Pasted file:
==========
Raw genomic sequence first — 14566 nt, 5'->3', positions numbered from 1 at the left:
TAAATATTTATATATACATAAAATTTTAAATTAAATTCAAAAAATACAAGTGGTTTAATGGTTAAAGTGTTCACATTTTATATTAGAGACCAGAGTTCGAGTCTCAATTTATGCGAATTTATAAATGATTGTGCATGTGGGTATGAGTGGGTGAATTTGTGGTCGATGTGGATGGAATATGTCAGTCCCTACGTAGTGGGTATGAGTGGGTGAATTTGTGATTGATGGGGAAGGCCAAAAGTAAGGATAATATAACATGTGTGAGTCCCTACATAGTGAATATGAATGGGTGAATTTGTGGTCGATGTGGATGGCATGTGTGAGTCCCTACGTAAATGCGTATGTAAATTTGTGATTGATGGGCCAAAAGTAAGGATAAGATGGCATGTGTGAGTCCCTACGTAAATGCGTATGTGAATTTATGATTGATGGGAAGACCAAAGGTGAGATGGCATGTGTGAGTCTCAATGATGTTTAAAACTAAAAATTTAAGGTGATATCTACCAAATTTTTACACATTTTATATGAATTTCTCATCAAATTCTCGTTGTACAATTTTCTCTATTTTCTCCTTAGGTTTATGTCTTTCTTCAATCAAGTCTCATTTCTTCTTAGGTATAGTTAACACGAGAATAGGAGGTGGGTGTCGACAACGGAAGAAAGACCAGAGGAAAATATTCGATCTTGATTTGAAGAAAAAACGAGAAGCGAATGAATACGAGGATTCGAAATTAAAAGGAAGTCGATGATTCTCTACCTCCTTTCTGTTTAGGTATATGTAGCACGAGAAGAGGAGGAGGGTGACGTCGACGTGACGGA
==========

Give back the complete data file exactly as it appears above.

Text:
Raw genomic sequence first — 14566 nt, 5'->3', positions numbered from 1 at the left:
TAAATATTTATATATACATAAAATTTTAAATTAAATTCAAAAAATACAAGTGGTTTAATGGTTAAAGTGTTCACATTTTATATTAGAGACCAGAGTTCGAGTCTCAATTTATGCGAATTTATAAATGATTGTGCATGTGGGTATGAGTGGGTGAATTTGTGGTCGATGTGGATGGAATATGTCAGTCCCTACGTAGTGGGTATGAGTGGGTGAATTTGTGATTGATGGGGAAGGCCAAAAGTAAGGATAATATAACATGTGTGAGTCCCTACATAGTGAATATGAATGGGTGAATTTGTGGTCGATGTGGATGGCATGTGTGAGTCCCTACGTAAATGCGTATGTAAATTTGTGATTGATGGGCCAAAAGTAAGGATAAGATGGCATGTGTGAGTCCCTACGTAAATGCGTATGTGAATTTATGATTGATGGGAAGACCAAAGGTGAGATGGCATGTGTGAGTCTCAATGATGTTTAAAACTAAAAATTTAAGGTGATATCTACCAAATTTTTACACATTTTATATGAATTTCTCATCAAATTCTCGTTGTACAATTTTCTCTATTTTCTCCTTAGGTTTATGTCTTTCTTCAATCAAGTCTCATTTCTTCTTAGGTATAGTTAACACGAGAATAGGAGGTGGGTGTCGACAACGGAAGAAAGACCAGAGGAAAATATTCGATCTTGATTTGAAGAAAAAACGAGAAGCGAATGAATACGAGGATTCGAAATTAAAAGGAAGTCGATGATTCTCTACCTCCTTTCTGTTTAGGTATATGTAGCACGAGAAGAGGAGGAGGGTGACGTCGACGTGACGGA